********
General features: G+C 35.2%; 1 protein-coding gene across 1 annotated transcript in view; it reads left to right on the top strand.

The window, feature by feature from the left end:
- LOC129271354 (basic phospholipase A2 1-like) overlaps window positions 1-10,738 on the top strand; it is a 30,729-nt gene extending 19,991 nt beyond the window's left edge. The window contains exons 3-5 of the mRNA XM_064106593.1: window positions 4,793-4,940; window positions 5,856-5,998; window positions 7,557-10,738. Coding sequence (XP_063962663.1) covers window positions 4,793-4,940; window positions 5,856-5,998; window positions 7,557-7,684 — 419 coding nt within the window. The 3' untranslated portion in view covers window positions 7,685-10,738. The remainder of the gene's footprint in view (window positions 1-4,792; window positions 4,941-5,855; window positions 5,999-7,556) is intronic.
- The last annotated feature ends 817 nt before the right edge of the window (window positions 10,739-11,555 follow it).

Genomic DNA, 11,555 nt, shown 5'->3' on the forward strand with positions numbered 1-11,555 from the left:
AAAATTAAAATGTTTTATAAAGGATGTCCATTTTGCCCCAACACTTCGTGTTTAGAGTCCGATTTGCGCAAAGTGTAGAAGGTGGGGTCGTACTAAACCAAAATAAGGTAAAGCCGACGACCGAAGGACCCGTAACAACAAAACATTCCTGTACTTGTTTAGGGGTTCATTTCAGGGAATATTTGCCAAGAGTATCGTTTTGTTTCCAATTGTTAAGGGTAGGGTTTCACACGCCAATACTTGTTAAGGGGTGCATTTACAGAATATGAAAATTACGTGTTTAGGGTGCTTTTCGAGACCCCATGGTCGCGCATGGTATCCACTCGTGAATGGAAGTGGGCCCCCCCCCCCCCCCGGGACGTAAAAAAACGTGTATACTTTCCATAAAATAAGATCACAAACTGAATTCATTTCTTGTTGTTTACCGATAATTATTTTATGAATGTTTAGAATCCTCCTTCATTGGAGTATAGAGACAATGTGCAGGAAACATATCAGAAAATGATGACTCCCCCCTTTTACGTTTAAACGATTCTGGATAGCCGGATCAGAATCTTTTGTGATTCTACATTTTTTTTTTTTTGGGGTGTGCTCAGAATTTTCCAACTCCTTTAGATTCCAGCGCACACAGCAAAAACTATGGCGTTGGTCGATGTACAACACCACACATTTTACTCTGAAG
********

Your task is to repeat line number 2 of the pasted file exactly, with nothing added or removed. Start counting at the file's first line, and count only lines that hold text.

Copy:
The window, feature by feature from the left end: